Tue | Oct 27, 2020

CC old boys donate science lab equipment, desks

Published:Sunday | September 20, 2020 | 7:12 AMDerrick Scott/Gleaner Writer
President of the Philadelphia-based mid-Atlantic chapter of the Cornwall College Old Boys
Association, Neville Bell.
President of the Philadelphia-based mid-Atlantic chapter of the Cornwall College Old Boys Association, Neville Bell.
School supplies donated by the Mid-Atlantic chapter of the Cornwall College Old Boys Association.
School supplies donated by the Mid-Atlantic chapter of the Cornwall College Old Boys Association.
School supplies donated by the Philadelphia-based Mid-Atlantic chapter of the Cornwall College Old Boys
Association.
School supplies donated by the Philadelphia-based Mid-Atlantic chapter of the Cornwall College Old Boys Association.
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WASHINGTON, DC:

The Philadelphia-based mid-Atlantic chapter of the Cornwall College Old Boys Association (CCOBAMA) has secured a massive donation of desks and science lab equipment to strengthen its current campaign to improve infrastructure and resources at the Montego Bay institution.

In April 2019, one of the first projects tackled was the creation of a computer lab at the school dedicated to technical drawing, based on the AutoCAD programme. Students and instructors alike were delighted at the prospect of complex designs being treated with modern and efficient technology. The march continued as CCOBAMA moved to improve classrooms, science labs, and other key areas of infrastructure for instruction and learning. The school recently received a shipment of equipment including 222 desk-chairs; one digital microscope for the teacher to facilitate blended learning; five microscopes; microscope plant, insect, and animal specimen slides; 10 camcorders/webcams with tripods; eight multimedia projectors; and 10 projector screens. The Cornwall gift shipment also contained STEM equipment for physics and chemistry labs, including more than 600 flasks and beakers; a goggles/mask sanitiser; and information technology equipment including servers, access points, and switches. As an extension to Phase II of the AutoCAD project, 33 desktop computers were also given.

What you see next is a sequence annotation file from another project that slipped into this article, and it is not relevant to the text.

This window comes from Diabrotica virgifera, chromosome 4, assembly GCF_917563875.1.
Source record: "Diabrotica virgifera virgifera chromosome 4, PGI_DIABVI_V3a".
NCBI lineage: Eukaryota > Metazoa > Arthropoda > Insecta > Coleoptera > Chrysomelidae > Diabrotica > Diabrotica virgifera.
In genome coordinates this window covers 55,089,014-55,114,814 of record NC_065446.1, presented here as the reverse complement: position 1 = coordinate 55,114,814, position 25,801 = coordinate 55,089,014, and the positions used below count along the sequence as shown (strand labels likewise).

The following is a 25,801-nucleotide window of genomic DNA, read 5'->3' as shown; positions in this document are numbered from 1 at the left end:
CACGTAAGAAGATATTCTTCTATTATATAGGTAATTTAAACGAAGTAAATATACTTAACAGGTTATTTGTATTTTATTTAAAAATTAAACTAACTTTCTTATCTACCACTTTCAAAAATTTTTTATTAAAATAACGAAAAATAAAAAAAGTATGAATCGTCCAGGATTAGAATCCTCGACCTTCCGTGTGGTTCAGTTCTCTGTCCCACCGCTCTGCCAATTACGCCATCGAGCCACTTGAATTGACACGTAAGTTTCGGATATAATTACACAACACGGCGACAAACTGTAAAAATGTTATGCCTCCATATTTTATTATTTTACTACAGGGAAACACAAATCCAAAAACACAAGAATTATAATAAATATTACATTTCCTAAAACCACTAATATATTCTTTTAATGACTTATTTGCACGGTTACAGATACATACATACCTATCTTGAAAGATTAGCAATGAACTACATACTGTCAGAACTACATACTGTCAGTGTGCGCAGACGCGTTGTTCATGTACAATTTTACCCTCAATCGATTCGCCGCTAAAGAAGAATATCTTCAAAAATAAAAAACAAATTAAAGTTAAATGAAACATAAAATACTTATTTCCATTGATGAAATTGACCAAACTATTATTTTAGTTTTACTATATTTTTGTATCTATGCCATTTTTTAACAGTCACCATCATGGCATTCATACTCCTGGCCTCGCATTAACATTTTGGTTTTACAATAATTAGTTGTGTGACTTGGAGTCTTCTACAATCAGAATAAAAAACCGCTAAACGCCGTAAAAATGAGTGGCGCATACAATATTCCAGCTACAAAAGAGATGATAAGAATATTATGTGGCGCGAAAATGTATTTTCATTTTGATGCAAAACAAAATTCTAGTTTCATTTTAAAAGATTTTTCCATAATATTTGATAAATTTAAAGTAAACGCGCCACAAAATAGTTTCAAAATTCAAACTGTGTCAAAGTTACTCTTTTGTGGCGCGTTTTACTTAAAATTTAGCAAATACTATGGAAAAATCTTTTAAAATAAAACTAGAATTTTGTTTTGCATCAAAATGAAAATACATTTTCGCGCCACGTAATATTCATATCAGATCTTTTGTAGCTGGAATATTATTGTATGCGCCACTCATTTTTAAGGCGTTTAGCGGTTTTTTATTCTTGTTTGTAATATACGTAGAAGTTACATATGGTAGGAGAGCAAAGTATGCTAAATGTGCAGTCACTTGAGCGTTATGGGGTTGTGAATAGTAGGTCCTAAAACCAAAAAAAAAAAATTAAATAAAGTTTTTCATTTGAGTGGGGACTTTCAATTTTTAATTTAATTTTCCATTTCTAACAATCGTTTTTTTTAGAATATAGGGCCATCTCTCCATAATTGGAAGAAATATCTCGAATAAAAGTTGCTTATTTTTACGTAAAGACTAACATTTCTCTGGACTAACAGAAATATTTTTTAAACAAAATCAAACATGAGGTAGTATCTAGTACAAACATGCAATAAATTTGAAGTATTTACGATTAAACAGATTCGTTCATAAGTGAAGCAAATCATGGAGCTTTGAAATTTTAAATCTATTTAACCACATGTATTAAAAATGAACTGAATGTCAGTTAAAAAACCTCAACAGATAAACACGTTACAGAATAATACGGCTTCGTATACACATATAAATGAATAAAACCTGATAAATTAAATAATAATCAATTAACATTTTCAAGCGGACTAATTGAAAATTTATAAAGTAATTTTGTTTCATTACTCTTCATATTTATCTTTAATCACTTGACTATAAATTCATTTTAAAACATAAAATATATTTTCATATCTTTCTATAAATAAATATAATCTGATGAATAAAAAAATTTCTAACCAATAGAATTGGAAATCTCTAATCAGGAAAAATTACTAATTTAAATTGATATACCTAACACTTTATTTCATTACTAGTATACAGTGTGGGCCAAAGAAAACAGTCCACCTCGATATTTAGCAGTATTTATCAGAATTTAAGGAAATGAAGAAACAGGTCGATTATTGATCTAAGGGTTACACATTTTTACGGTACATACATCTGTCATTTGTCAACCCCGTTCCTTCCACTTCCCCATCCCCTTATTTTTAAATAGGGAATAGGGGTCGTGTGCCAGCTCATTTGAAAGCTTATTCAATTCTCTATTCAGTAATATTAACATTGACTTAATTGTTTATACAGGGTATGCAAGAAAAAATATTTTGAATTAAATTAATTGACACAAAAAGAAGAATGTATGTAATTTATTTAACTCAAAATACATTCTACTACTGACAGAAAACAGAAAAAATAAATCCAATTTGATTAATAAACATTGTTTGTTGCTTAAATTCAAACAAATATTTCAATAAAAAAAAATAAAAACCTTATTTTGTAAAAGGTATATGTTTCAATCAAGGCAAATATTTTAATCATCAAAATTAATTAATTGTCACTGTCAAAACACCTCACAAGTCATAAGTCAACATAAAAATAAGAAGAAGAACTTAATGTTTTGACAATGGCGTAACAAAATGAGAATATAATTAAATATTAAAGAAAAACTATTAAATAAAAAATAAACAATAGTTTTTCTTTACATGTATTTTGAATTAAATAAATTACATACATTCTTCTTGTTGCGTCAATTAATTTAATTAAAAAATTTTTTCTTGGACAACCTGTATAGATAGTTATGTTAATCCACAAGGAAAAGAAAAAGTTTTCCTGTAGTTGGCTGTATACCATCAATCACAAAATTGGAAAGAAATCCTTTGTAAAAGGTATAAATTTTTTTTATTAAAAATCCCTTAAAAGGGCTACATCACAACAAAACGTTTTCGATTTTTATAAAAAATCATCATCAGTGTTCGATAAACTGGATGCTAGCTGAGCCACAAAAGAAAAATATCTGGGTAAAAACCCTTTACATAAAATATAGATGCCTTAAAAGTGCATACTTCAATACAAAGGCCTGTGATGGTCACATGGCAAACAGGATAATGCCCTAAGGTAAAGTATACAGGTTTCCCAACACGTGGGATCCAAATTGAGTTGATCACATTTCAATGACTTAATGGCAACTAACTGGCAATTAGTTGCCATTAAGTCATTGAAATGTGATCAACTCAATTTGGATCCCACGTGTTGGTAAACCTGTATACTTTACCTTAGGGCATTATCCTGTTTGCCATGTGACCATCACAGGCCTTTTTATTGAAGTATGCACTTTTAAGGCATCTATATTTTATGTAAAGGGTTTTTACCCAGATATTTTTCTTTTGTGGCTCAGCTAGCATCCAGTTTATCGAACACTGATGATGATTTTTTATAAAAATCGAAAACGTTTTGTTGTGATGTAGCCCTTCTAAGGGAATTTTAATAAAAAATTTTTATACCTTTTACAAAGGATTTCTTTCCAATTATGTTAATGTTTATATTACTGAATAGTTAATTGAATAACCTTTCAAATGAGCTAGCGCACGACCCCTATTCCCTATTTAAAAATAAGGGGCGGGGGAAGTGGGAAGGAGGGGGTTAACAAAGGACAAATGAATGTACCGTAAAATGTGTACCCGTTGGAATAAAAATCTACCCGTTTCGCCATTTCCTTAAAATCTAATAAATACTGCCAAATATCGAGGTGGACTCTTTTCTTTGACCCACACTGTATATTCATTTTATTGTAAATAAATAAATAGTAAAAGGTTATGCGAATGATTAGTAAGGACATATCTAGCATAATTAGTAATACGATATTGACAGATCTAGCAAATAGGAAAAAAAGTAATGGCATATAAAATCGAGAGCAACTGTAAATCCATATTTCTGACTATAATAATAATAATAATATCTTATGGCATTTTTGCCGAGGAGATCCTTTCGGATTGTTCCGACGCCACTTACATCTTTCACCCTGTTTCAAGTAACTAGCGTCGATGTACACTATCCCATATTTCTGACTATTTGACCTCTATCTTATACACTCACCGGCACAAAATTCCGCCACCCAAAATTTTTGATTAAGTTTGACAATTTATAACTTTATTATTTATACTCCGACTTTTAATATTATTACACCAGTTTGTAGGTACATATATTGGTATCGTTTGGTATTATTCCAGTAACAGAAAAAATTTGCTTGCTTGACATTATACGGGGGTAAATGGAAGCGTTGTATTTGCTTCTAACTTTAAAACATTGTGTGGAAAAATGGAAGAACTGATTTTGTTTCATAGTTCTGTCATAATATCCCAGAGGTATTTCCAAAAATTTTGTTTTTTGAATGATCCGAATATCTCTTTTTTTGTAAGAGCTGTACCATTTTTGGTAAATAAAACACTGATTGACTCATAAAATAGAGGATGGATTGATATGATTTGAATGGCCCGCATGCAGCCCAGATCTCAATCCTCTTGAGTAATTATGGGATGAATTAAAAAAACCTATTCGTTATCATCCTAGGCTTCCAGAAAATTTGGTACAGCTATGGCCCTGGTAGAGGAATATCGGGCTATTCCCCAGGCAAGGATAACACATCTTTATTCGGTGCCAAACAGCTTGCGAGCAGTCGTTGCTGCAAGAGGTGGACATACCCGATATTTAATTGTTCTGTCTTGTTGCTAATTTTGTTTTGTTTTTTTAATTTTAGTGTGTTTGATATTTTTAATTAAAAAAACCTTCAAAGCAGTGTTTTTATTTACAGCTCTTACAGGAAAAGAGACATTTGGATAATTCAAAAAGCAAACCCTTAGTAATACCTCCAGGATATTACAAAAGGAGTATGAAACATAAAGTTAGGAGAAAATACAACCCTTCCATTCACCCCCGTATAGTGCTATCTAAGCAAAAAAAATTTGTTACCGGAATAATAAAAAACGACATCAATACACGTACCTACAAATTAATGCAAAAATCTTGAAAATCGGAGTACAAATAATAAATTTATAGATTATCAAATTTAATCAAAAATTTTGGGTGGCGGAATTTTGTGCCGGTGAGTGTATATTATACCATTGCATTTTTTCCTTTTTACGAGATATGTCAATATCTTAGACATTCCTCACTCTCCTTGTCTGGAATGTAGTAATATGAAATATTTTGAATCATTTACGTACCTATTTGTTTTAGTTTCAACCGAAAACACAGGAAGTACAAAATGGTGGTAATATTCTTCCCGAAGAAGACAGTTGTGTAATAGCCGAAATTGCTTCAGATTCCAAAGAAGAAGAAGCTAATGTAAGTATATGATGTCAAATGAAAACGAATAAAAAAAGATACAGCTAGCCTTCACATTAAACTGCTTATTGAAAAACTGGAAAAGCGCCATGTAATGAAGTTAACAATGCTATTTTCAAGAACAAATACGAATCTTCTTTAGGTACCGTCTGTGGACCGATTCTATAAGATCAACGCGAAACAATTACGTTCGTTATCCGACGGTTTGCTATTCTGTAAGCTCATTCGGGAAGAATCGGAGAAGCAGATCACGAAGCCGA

Cornwall College Principal Michael Ellis was overjoyed in his appreciation. He said, “I must let you know that this donation – or, should I say, a gift of classroom resources, ICT equipment, laboratory apparatus, and teaching aids – will ensure equitable and efficient access to and use of the resources, the information capabilities, and the latest digital teaching equipment for all our students.” He added: “It will build our capacity and make us better prepared for the virtual learning/blended learning environment for the inevitable reopening of school that has been thrust on us by the novel coronavirus.”The equipment provided to the alma mater represents a blend of donations and purchases to meet the intent of the chapter. The following benefactors were instrumental in making this venture a reality: the St Joseph’s High School of the Diocese of Camden, New Jersey, and the Institute of Notre Dame, located in Baltimore, Maryland – the latter the alma mater of the Speaker of the US House of Representatives, Nancy Pelosi.”

“Seeing the container being unloaded and knowing the difference the shipment would make to the students, the school, and the wider community was a truly proud moment for all of us,” CCOBAMA president, Neville Bell said. Cornwallians from other chapters contributed generously, too. The South Florida, Atlanta, and Canada chapters played significant roles in helping to offset shipping costs. Individual contributions came from CC old boys from the classes of 1967 to 2002. On top of the financial contributions received, the old boys who showed up from New York, Virginia, Maryland, Delaware, and Pennsylvania to share in the heavy lifting of loading the container cannot be overlooked.

Steve Petgrave, president of the CC old boys chapter in Canada, said, “When we heard what you (CCOBAMA) did on behalf of our alma mater by securing this donation from the schools, we thought it was our duty to offer assistance.” He stressed, “Simply put, we are a community, and supporting each other goes a long way.” Member of Parliament for St James Central Heroy Clarke said: “I went to Cornwall College after passing my Common Entrance exams. I consider it a duty to give back to the school. Everything I am today started with Cornwall College.” He continued, “When I heard of this donation to the school, knowing first-hand the needs of the school, I knew I had to get involved to help make this happen.”

EARLY BEGINNINGS OF CCOBAMA

Since its formation two and a half years ago, CCOBAMA has spearheaded a series of projects that bode well for the famed 124-year-old Jamaican all-boys high school. Leading the charge of this young chapter is its president, a class of 1986 old boy, Neville Bell. He shared the history of the organisation. “The chapter began as an informal initiative to support the Cornwall College Penn Relays team during their stay in Philadelphia,” stated Bell. His motivation to support students from his alma mater drove him to delve more into honoured commitments. “Each year, I rent a van, and from the moment of arrival at the airport to their departure, we take care of the team.”

Bell said that three years later, other Cornwallians in the Pennsylvania-Delaware-Maryland tri-state area got involved and started looking into ways to address needs at the school. Some names that readily stood out were Audley Mitchell, Michael Williams, Michael Brown, and Earl Findlater. They, along with Bell, decided to establish a legal entity. Thus, CCOBAMA was incorporated in April 2018 as a registered 501(c)3 non-profit organisation.